SCOTT SIMON, host:
There's a new technological innovation in holiday displays. The Associated Press reports this week that a number of churches and synagogues are installing global positioning systems chips inside nativity scenes and menorahs so that they can be quickly located if they are stolen. Apparently, a fair number of purloined baby Jesuses and misappropriated menorahs make it onto police blotters every year.
Already this season, a baby Jesus was stolen from the First United Methodist Church of Kittanning, Pennsylvania and replaced with a pumpkin. A Lubavitch synagogue in Philadelphia will install a GPS on one menorah and a camera on another. The rabbi there says it's sad but it's the reality we're faced with.
A GPS chip can guide police to the pilfered figurine or menorah so they can determine if the thief is a prankster, plunderer or bigot. Maybe even the suspicion that the three wise men may be bearing a chip inside their gold, frankincense and myrrh will be enough to deter menorah muggers and baby Jesus burglars. In other words, so be good, for goodness sakes.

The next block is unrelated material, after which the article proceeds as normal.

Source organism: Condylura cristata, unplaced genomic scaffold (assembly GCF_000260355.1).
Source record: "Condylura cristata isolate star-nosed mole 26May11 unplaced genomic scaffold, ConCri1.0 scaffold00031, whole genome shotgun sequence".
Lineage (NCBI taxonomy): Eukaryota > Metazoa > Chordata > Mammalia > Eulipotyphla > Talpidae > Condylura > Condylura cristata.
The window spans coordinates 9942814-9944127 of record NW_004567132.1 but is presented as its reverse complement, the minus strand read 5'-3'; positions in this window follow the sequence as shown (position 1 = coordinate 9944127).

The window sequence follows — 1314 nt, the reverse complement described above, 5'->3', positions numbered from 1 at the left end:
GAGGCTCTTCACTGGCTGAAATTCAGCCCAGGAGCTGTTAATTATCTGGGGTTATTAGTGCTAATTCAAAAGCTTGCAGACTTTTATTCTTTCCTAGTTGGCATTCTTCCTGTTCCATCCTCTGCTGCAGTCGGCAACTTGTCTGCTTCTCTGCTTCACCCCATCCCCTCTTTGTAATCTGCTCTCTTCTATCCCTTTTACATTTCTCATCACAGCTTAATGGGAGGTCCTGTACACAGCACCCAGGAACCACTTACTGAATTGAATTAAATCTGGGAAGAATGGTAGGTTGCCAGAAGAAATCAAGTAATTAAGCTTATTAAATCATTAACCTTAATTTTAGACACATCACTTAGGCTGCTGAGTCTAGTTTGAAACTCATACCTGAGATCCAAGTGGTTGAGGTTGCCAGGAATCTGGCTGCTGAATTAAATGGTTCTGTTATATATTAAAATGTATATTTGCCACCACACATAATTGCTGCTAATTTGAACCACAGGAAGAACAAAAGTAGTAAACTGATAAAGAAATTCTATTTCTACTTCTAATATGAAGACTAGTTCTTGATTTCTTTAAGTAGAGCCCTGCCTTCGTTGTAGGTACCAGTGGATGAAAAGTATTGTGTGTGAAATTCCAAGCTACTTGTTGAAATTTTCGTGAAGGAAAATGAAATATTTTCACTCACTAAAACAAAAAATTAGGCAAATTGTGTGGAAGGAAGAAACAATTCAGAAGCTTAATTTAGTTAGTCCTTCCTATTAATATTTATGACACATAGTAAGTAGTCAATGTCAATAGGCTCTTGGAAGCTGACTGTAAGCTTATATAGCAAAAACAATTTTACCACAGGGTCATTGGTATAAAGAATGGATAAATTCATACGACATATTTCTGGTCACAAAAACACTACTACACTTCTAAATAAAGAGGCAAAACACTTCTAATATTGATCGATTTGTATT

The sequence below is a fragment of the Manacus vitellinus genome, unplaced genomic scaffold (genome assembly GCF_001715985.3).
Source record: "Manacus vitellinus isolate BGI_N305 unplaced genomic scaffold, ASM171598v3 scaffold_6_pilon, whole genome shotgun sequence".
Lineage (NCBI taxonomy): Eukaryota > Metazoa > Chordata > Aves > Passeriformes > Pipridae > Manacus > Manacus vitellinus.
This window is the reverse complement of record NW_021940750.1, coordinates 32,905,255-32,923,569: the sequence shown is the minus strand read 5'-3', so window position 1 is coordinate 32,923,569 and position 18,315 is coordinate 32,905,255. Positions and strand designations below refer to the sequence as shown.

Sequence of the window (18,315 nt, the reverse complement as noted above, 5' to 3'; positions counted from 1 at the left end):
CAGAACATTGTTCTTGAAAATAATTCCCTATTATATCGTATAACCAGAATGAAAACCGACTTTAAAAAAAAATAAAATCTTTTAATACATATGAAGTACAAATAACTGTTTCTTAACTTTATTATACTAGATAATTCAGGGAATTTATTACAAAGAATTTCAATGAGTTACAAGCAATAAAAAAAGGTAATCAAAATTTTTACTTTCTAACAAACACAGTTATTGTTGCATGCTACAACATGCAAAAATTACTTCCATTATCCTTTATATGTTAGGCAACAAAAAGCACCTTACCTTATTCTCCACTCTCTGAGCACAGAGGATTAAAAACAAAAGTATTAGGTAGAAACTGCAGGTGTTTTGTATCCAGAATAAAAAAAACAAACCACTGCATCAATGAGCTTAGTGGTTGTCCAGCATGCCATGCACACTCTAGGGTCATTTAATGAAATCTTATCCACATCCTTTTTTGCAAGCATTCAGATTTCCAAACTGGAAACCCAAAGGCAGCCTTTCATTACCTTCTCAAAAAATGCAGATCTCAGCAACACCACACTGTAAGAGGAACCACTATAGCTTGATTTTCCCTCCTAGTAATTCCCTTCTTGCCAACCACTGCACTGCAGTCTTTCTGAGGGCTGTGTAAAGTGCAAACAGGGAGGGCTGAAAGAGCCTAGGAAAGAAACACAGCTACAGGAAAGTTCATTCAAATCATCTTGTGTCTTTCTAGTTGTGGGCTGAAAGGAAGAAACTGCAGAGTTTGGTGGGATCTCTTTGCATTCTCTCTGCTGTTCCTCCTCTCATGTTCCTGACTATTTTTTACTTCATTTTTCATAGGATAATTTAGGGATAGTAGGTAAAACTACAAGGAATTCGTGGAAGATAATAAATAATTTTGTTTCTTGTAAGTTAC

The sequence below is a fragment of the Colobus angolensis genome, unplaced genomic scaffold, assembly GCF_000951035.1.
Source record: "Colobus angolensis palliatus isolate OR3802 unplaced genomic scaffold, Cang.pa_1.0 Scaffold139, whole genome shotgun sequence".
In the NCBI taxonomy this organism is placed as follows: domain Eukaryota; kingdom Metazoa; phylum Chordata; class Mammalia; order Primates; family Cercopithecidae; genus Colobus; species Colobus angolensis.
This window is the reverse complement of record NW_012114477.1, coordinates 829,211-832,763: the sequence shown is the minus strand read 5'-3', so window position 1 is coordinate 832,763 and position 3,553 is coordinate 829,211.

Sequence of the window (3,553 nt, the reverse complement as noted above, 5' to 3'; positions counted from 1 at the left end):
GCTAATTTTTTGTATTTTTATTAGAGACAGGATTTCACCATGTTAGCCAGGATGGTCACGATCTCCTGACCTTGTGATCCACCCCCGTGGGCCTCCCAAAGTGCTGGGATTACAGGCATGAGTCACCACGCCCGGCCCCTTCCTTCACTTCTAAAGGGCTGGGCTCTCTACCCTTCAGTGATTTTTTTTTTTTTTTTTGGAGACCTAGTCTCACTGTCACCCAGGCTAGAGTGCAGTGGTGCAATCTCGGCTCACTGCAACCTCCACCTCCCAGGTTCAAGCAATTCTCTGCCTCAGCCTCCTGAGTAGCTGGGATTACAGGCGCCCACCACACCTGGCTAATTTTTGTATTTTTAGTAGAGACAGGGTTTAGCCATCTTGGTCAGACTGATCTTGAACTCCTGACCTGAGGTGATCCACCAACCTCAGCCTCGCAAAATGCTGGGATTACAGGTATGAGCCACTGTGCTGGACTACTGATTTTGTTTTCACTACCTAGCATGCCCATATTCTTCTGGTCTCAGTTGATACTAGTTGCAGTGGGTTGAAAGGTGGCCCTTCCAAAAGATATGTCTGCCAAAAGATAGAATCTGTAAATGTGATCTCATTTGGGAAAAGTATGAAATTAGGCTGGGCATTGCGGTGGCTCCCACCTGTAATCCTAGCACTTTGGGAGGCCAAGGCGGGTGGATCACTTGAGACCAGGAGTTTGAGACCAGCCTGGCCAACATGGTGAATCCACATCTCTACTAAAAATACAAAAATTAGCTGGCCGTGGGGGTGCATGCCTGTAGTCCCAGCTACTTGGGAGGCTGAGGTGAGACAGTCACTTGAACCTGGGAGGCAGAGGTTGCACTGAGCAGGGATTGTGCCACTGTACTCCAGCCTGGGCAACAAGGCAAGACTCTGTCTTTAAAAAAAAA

(Soundbite of song "Santa Claus is Coming To Town")
He knows when you are sleeping And He knows when you're awake And He knows if you've been bad or good So you better be good for goodness sake! O! You better be good for goodness sake! O! You better watch out You better not cry You better not pout I'm telling you why
SIMON: Is the governor hearing this? This is NPR News.
NPR transcripts are created on a rush deadline by Verb8tm, Inc., an NPR contractor, and produced using a proprietary transcription process developed with NPR. This text may not be in its final form and may be updated or revised in the future. Accuracy and availability may vary. The authoritative record of NPR’s programming is the audio record.